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Boost Your Credit Score

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07/10/2012

Ariel Investments' Mellody Hobson shows you how!

These days, it's absolutely critical to routinely monitor your personal credit information and overall credit health. You want to be on the lookout for fraud, but you also want to track your creditworthiness so you don't overpay when it comes time to borrow money. The higher the score the better your credit-and the more likely you are to get loans and get better interest rates on those loans. Lenders-banks, credit card companies, mortgage lenders-lean heavily on it when they are deciding whether or not to give you a loan.

Mellody's 5 tips to boost your credit score:

First, request a free copy of your credit report and check it for errors. You can do this by visiting www.annualcreditreport.com. You can get one credit report from each of the three major credit bureaus here. This site offers a credit report, not credit scores. If you want to know your FICO score, you can go to www.myfico.com. Now, checking your report for errors may seem basic, but sometimes there are mistakes, and you can improve your score by notifying the credit bureau and reporting agency of these errors. Once you know your score and decide to improve it, the best way to do so is to reduce debt. That almost always means paying down your credit card debt as aggressively as you can. Move as quickly as you can toward having just one credit card, lower your usage of credit cards, and focus on reducing your debt level rather than attempting to spread it over multiple accounts -- which in no way helps your credit rating and can actually hurt. The FICO looks at the total amount of credit you have available and how much of it you use. The higher a percentage of your credit you use, the worse your score. Most experts recommend staying under 35 percent. People with average scores are in the 40% to 50% range. As you might imagine, late payments are a big deal: A single late payment can drop your score by 50 to nearly 200 points, depending on where your score starts. 30 or 60 day late payments don't do lasting bad damage. But a 90-day late payment hurts your score for 7 years.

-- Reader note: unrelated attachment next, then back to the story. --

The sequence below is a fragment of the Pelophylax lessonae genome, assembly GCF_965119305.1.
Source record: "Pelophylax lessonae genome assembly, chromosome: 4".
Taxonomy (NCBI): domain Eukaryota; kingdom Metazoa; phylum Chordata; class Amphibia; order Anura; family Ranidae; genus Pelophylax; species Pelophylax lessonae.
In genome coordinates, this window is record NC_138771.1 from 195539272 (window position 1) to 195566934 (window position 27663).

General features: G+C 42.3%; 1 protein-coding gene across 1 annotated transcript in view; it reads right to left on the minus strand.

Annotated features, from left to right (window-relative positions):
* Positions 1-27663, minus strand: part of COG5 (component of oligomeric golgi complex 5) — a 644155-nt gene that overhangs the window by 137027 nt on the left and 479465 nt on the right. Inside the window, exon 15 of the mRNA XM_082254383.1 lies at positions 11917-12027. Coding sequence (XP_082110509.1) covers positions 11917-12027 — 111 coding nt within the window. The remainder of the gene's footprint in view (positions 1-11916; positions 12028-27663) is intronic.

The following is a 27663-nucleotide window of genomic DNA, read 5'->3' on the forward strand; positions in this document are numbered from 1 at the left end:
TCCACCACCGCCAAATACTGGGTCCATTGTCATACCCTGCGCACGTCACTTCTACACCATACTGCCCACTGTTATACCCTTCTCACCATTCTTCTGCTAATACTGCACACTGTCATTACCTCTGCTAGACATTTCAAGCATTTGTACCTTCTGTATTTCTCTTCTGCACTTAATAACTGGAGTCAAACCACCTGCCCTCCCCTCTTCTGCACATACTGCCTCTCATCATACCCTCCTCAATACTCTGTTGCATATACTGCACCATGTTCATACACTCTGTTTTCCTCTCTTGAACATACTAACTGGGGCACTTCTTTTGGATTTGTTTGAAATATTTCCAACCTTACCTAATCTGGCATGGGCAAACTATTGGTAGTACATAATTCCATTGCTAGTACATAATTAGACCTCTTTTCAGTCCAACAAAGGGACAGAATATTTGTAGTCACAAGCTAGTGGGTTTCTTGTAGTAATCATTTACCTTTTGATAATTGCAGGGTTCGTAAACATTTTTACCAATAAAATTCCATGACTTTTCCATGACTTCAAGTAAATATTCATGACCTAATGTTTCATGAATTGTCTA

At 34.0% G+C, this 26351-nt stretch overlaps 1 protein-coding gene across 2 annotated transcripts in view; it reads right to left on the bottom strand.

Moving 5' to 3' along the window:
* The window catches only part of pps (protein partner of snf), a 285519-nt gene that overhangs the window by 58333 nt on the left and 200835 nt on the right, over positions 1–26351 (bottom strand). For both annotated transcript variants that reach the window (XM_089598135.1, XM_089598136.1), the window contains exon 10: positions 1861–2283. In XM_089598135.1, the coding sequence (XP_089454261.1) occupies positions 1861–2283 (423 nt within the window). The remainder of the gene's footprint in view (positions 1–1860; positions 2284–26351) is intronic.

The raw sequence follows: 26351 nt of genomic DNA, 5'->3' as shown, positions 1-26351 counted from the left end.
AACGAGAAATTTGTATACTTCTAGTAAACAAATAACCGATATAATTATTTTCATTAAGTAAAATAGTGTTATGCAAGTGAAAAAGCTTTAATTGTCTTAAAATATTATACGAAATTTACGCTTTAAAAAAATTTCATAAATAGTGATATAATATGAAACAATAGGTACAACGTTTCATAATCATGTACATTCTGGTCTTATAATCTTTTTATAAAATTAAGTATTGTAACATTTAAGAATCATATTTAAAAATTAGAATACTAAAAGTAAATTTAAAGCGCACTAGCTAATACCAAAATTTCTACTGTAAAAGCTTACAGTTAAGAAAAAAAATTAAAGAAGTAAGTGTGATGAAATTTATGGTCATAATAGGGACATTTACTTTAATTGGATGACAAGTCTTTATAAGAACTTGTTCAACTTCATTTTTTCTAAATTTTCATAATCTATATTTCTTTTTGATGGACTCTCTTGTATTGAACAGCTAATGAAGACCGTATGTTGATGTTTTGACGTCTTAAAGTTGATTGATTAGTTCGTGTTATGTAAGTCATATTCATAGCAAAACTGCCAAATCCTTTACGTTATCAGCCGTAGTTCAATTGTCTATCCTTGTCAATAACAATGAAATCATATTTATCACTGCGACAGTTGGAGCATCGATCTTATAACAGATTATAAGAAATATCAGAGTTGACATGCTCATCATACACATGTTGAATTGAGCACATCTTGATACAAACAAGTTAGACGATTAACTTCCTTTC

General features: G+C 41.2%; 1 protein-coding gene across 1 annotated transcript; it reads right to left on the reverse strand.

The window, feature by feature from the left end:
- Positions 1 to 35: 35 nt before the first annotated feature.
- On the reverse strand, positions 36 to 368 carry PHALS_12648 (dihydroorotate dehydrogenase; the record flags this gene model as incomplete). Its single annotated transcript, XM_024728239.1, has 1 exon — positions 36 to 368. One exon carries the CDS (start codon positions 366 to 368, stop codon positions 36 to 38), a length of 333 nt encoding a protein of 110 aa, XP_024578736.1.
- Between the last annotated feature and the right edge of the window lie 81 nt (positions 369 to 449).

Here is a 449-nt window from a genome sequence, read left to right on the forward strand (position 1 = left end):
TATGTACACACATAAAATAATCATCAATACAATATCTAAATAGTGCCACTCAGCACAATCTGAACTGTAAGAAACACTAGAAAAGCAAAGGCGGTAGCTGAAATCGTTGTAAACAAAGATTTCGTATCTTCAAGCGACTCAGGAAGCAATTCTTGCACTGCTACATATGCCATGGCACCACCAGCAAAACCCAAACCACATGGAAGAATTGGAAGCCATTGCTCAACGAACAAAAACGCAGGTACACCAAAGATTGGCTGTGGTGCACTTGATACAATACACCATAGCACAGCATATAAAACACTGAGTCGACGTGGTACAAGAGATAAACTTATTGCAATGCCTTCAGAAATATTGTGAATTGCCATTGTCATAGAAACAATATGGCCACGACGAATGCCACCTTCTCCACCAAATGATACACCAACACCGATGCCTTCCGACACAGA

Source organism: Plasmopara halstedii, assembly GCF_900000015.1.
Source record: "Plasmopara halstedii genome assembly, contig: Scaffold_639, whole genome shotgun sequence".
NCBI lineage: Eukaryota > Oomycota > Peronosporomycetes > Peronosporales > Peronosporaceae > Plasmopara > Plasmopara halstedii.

Once the big things are under control, a great way to incrementally improve your score is to set up payment reminders. Some banks offer payment reminders that you can receive either by email or text message. You may also want to consider enrolling in an automatic paying method if it is available, so that you do not fall behind on any bills. Auto-pay makes sure that payments are debited from your bank account on time.

About Mellody
Mellody is responsible for firm-wide management and strategic planning, overseeing all operations outside of research and portfolio management at Ariel Investments (www.arielinvestments.com). Additionally, she serves as chairman of the board of trustees for Ariel Investment Trust.

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